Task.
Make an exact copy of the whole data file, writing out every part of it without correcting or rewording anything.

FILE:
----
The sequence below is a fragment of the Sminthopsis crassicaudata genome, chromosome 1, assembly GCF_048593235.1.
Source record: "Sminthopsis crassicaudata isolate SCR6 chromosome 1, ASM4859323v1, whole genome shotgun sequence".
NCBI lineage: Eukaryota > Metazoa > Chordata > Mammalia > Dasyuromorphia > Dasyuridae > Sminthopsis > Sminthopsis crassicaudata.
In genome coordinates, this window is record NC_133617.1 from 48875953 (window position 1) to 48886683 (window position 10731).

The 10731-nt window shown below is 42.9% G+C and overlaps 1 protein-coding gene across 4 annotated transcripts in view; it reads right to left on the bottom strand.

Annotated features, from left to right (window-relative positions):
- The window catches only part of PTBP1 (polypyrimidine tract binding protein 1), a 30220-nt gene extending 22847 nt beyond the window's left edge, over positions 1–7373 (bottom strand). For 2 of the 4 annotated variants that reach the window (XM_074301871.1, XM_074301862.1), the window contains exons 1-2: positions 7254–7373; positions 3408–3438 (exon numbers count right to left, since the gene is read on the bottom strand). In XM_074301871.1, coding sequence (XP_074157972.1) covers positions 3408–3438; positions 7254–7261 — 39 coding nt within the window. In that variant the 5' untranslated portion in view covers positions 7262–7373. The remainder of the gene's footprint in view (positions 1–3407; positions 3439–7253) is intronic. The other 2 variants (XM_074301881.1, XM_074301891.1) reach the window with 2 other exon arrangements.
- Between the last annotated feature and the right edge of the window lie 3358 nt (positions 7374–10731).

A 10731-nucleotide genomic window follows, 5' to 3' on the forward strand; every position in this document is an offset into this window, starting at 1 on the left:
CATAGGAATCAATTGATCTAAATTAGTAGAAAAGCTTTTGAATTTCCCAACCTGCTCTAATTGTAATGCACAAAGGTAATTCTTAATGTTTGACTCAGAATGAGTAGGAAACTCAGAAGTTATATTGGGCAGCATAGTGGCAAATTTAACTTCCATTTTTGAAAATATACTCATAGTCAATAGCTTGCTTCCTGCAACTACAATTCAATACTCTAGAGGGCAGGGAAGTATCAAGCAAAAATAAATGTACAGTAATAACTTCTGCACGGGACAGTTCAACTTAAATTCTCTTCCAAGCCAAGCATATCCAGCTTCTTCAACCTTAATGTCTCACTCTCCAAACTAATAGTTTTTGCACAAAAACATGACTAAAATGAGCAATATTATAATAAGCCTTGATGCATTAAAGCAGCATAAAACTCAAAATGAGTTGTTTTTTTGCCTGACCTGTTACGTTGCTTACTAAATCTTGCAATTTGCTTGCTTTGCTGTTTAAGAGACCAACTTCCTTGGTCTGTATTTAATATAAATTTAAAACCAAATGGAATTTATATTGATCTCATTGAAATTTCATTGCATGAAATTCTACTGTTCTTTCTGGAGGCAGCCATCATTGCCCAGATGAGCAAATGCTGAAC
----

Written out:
The sequence below is a fragment of the Sminthopsis crassicaudata genome, chromosome 1, assembly GCF_048593235.1.
Source record: "Sminthopsis crassicaudata isolate SCR6 chromosome 1, ASM4859323v1, whole genome shotgun sequence".
NCBI lineage: Eukaryota > Metazoa > Chordata > Mammalia > Dasyuromorphia > Dasyuridae > Sminthopsis > Sminthopsis crassicaudata.
In genome coordinates, this window is record NC_133617.1 from 48875953 (window position 1) to 48886683 (window position 10731).

The 10731-nt window shown below is 42.9% G+C and overlaps 1 protein-coding gene across 4 annotated transcripts in view; it reads right to left on the bottom strand.

Annotated features, from left to right (window-relative positions):
- The window catches only part of PTBP1 (polypyrimidine tract binding protein 1), a 30220-nt gene extending 22847 nt beyond the window's left edge, over positions 1–7373 (bottom strand). For 2 of the 4 annotated variants that reach the window (XM_074301871.1, XM_074301862.1), the window contains exons 1-2: positions 7254–7373; positions 3408–3438 (exon numbers count right to left, since the gene is read on the bottom strand). In XM_074301871.1, coding sequence (XP_074157972.1) covers positions 3408–3438; positions 7254–7261 — 39 coding nt within the window. In that variant the 5' untranslated portion in view covers positions 7262–7373. The remainder of the gene's footprint in view (positions 1–3407; positions 3439–7253) is intronic. The other 2 variants (XM_074301881.1, XM_074301891.1) reach the window with 2 other exon arrangements.
- Between the last annotated feature and the right edge of the window lie 3358 nt (positions 7374–10731).

A 10731-nucleotide genomic window follows, 5' to 3' on the forward strand; every position in this document is an offset into this window, starting at 1 on the left:
CATAGGAATCAATTGATCTAAATTAGTAGAAAAGCTTTTGAATTTCCCAACCTGCTCTAATTGTAATGCACAAAGGTAATTCTTAATGTTTGACTCAGAATGAGTAGGAAACTCAGAAGTTATATTGGGCAGCATAGTGGCAAATTTAACTTCCATTTTTGAAAATATACTCATAGTCAATAGCTTGCTTCCTGCAACTACAATTCAATACTCTAGAGGGCAGGGAAGTATCAAGCAAAAATAAATGTACAGTAATAACTTCTGCACGGGACAGTTCAACTTAAATTCTCTTCCAAGCCAAGCATATCCAGCTTCTTCAACCTTAATGTCTCACTCTCCAAACTAATAGTTTTTGCACAAAAACATGACTAAAATGAGCAATATTATAATAAGCCTTGATGCATTAAAGCAGCATAAAACTCAAAATGAGTTGTTTTTTTGCCTGACCTGTTACGTTGCTTACTAAATCTTGCAATTTGCTTGCTTTGCTGTTTAAGAGACCAACTTCCTTGGTCTGTATTTAATATAAATTTAAAACCAAATGGAATTTATATTGATCTCATTGAAATTTCATTGCATGAAATTCTACTGTTCTTTCTGGAGGCAGCCATCATTGCCCAGATGAGCAAATGCTGAAC